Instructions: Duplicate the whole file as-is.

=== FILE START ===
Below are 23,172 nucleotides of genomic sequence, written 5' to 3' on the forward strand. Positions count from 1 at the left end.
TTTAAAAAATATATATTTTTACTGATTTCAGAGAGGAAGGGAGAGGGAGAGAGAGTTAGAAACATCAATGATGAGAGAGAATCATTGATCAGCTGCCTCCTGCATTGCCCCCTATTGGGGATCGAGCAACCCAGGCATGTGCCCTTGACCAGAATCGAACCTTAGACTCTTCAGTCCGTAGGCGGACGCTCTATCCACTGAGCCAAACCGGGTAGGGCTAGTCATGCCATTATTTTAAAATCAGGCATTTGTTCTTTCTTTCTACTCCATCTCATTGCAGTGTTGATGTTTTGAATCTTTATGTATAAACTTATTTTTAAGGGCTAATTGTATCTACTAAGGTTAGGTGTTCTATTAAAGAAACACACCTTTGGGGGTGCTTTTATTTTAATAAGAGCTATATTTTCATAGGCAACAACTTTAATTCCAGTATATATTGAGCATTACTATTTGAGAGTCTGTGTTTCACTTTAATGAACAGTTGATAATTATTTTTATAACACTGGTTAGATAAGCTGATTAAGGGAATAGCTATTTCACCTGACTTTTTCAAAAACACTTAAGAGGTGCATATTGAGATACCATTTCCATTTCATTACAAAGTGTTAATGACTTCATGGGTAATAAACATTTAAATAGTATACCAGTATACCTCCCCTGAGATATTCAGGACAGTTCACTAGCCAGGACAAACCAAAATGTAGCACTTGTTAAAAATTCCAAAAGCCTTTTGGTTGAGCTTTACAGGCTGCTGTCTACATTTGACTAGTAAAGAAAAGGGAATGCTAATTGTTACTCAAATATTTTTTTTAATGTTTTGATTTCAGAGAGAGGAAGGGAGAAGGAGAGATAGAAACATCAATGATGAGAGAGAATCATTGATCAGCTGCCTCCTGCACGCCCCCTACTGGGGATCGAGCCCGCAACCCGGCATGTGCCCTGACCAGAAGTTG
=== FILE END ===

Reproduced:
Below are 23,172 nucleotides of genomic sequence, written 5' to 3' on the forward strand. Positions count from 1 at the left end.
TTTAAAAAATATATATTTTTACTGATTTCAGAGAGGAAGGGAGAGGGAGAGAGAGTTAGAAACATCAATGATGAGAGAGAATCATTGATCAGCTGCCTCCTGCATTGCCCCCTATTGGGGATCGAGCAACCCAGGCATGTGCCCTTGACCAGAATCGAACCTTAGACTCTTCAGTCCGTAGGCGGACGCTCTATCCACTGAGCCAAACCGGGTAGGGCTAGTCATGCCATTATTTTAAAATCAGGCATTTGTTCTTTCTTTCTACTCCATCTCATTGCAGTGTTGATGTTTTGAATCTTTATGTATAAACTTATTTTTAAGGGCTAATTGTATCTACTAAGGTTAGGTGTTCTATTAAAGAAACACACCTTTGGGGGTGCTTTTATTTTAATAAGAGCTATATTTTCATAGGCAACAACTTTAATTCCAGTATATATTGAGCATTACTATTTGAGAGTCTGTGTTTCACTTTAATGAACAGTTGATAATTATTTTTATAACACTGGTTAGATAAGCTGATTAAGGGAATAGCTATTTCACCTGACTTTTTCAAAAACACTTAAGAGGTGCATATTGAGATACCATTTCCATTTCATTACAAAGTGTTAATGACTTCATGGGTAATAAACATTTAAATAGTATACCAGTATACCTCCCCTGAGATATTCAGGACAGTTCACTAGCCAGGACAAACCAAAATGTAGCACTTGTTAAAAATTCCAAAAGCCTTTTGGTTGAGCTTTACAGGCTGCTGTCTACATTTGACTAGTAAAGAAAAGGGAATGCTAATTGTTACTCAAATATTTTTTTTAATGTTTTGATTTCAGAGAGAGGAAGGGAGAAGGAGAGATAGAAACATCAATGATGAGAGAGAATCATTGATCAGCTGCCTCCTGCACGCCCCCTACTGGGGATCGAGCCCGCAACCCGGCATGTGCCCTGACCAGAAGTTG